FOR IMMEDIATE RELEASE September 1, 2007  SALT LAKE CITY--This breakfast CLE will be held on Friday, September 28, 2007 at 8:00 a.m. at the law firm of Snell & Wilmer. Section business, including elections for board officers, will be conducted after the CLE. Cost is $15 or $10 for section members. Please RSVP to Beth Johnson at (801) 257-1991 by September 21. Jameel Jaffer is a litigator for the American Civil Liberties Union and director of the ACLU’s National Security Program. Currently, his docket includes Doe v. Gonzales, a challenge to the FBI’s “national security letter” power; ACLU v. National Security Agency, a challenge to the constitutionality of warrantless surveillance conducted by the NSA; American Academy of Religion v. Chertoff, a challenge to the government’s refusal to grant a visa to Swiss scholar Tariq Ramadan; and ACLU v. Department of Defense, litigation under the Freedom of Information Act for records concerning the treatment and detention of prisoners held by the U.S. in Afghanistan, Iraq, and at Guantanamo Bay. Jaffer has argued national security cases in the district and appellate courts and has testified before Congress about government surveillance. His book about ACLU v. Department of Defense, titled “Administration of Torture” and co-written with ACLU…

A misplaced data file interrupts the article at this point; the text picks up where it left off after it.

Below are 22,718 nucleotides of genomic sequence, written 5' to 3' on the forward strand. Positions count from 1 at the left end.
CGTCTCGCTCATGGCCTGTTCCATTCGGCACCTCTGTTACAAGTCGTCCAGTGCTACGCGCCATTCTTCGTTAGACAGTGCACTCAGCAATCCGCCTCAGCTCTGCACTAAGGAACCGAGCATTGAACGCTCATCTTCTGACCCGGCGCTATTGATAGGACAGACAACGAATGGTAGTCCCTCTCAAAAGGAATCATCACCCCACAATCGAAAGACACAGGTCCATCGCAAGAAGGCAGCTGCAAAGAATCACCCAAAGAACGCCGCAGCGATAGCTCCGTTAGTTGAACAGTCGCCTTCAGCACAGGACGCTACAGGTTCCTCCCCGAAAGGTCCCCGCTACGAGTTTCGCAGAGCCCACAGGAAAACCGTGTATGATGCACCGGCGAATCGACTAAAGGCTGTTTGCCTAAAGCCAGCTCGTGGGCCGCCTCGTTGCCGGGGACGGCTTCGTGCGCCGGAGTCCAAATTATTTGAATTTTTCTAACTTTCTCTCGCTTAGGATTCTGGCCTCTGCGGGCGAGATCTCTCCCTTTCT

ACLU of Utah Welcomes Staff Attorney Marina Baginsky Lowe

30 May 2007 Published in Newsroom